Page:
Rowley Atterbury was a pioneer in colour printing and in the application of computers to typesetting, and as with most pioneers, his influence was greater than his achievements would suggest.
Late in life he wrote a memoir called A Good Idea at the Time?, but his ideas not only seemed good, they often were good; if they did not come off as he wished, it was because they were ahead of their time. From his ancestor Francis Atterbury the non-juror he inherited a natural tendency to be "agin the government", and his irrepressible mischief enlivened as well as annoyed those staider and more respectable than he ever wished to be.
His father, another Francis, was in the Sudan government service; home on leave in 1919, he met and married Barbara Streatfeild one of the daughters of Canon Streatfeild; their son was born the following year. His parents went back to Sudan for six years, leaving the infant Atterbury to be looked after by aunts, one in particular, the writer Noel Streatfeild, was a constant and benevolent influence in his life. In 1926 his parents came home, settling at Dedham, in Essex where Rowley went to school, before being sent as a boarder to Colchester Royal grammar school, which he loathed. A prescient neighbour rescued him, recommending that he join the RAF as a boy entrant.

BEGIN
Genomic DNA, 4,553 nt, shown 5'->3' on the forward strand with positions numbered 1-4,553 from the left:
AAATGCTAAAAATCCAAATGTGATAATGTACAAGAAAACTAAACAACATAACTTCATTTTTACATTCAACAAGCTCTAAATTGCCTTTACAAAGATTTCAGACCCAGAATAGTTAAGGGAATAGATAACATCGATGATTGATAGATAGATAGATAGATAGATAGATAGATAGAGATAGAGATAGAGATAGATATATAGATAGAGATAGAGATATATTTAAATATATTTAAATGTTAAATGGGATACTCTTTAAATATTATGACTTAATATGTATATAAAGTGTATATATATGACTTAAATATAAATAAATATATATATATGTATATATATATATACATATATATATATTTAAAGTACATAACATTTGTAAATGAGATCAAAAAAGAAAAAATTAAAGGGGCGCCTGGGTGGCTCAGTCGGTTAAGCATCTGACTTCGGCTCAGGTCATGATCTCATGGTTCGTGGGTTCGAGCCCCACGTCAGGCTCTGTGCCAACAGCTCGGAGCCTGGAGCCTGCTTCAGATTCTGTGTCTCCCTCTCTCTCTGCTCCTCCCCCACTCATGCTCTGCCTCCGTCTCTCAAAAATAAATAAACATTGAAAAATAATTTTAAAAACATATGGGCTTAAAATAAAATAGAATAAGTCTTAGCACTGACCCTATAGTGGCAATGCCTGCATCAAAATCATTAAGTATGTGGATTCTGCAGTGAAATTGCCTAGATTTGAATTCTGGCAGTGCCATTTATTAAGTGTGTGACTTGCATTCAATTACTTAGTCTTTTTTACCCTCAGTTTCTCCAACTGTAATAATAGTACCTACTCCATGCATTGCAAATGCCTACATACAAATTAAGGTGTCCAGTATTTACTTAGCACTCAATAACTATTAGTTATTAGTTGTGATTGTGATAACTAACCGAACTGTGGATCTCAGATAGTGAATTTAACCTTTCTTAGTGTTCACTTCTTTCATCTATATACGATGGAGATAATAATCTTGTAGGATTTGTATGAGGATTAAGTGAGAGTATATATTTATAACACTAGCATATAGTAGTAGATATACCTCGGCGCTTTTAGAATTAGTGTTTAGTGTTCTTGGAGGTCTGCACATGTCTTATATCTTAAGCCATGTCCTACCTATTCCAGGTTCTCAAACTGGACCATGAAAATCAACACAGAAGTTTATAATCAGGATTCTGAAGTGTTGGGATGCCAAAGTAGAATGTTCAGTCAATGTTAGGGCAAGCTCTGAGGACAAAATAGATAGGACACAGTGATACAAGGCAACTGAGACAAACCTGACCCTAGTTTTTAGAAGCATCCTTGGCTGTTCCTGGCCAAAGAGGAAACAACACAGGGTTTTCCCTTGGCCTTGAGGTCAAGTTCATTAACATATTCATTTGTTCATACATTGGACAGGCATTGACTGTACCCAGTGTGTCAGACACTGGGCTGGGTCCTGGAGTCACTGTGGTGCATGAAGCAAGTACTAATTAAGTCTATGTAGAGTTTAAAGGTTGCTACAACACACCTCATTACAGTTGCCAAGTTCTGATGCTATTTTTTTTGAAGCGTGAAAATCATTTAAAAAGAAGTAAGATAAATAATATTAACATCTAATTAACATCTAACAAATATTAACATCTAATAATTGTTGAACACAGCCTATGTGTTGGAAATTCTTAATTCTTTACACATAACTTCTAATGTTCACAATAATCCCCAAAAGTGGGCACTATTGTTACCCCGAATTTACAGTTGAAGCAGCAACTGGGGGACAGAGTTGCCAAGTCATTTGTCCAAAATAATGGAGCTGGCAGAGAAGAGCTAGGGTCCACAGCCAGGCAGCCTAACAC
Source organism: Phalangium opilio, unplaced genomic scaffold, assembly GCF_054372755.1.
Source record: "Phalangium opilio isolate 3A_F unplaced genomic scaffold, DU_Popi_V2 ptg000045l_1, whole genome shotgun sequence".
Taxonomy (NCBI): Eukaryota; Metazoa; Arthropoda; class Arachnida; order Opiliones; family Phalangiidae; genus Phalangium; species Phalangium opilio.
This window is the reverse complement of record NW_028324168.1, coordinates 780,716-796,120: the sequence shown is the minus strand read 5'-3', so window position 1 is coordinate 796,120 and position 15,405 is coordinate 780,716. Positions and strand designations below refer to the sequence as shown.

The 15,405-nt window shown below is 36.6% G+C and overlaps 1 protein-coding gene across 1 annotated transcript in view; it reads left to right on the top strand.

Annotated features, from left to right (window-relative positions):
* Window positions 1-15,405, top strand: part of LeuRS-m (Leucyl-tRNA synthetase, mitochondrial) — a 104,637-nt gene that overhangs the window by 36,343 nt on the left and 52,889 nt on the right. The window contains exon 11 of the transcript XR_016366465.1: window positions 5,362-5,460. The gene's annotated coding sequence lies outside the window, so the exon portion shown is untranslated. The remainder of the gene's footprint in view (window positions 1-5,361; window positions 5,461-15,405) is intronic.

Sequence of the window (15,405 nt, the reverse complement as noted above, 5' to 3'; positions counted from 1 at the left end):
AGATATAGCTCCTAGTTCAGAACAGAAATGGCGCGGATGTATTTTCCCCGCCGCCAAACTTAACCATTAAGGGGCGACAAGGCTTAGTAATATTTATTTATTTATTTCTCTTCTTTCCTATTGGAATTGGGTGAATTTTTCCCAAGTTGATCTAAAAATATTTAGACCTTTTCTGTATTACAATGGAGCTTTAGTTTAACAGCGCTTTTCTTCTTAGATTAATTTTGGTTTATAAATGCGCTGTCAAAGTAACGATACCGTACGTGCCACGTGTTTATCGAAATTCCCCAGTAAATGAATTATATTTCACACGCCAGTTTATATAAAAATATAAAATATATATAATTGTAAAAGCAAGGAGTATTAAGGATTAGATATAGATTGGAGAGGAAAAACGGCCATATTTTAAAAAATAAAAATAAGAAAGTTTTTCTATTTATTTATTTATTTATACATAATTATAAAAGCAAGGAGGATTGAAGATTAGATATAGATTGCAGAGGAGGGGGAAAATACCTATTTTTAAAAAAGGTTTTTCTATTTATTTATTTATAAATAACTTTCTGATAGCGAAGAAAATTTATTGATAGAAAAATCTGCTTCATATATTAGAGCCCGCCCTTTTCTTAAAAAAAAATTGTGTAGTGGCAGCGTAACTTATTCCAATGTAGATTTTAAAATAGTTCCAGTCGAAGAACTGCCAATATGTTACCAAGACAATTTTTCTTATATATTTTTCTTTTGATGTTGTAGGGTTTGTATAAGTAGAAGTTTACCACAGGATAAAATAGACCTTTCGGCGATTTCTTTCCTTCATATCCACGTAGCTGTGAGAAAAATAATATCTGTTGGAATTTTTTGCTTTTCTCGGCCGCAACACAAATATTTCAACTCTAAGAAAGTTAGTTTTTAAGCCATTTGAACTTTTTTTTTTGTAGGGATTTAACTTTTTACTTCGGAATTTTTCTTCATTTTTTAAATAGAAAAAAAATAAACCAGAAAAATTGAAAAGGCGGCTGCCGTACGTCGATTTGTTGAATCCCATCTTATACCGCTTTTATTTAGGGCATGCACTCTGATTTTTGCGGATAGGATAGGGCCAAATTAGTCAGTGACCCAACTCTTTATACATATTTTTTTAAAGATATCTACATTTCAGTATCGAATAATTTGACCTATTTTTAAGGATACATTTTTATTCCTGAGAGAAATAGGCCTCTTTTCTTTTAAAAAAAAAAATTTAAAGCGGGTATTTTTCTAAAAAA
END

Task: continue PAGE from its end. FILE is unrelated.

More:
War found him with 9 Squadron at Stradishall in Suffolk, "bombing up" Wellingtons, many of which "failed to return". He was injured due to "a little carelessness" with a 500lb bomb in 1940, and in 1942, just married and on the brink of posting to the Far East, he was told to compile a training manual on bombs and guns. Air Publication 1984 came out with Edward Price's illustrations in 1943; updating it occupied him until May 1944, when those who had served for four years were released for three months to return to their pre-war vocation. Atterbury had none. What was he to do? The manual suggested publishing and he found a position at Faber & Faber.
Five years there, under the kindly eye of Berthold Wolpe, decided the direction of his life; he became hooked on printing and typographic design. A Streatfeild house at Westerham provided a home for Atterbury, his wife Audrey and their young son. Its garage housed a printing press, and in 1950 Westerham Press was founded; Faber's and the music publishers Boosey & Hawkes (his cousin Joyce Boosey both worked and took shares in the Press) led a steady and growing group of customers. The business grew, and they moved to Prospect House in the middle of Westerham.
In 1953, thanks to Noel Streatfeild, the Westerham Press started printing for Bernard Miles's new Mermaid Theatre and Arthur Grimwade's The Queen's Silver, printed for Rainbird, McLean, was the first of many prize-winning new books. The British Council commissioned a series of catalogues of British books for the Frankfurt book fair, with covers by contemporary artists. Joanna Drew at the Arts Council chose the Press for fine exhibition catalogues and the business soon outgrew its premises and letterpress equipment, moving on to a former sergeants' mess at Biggin Hill leased from the RAF.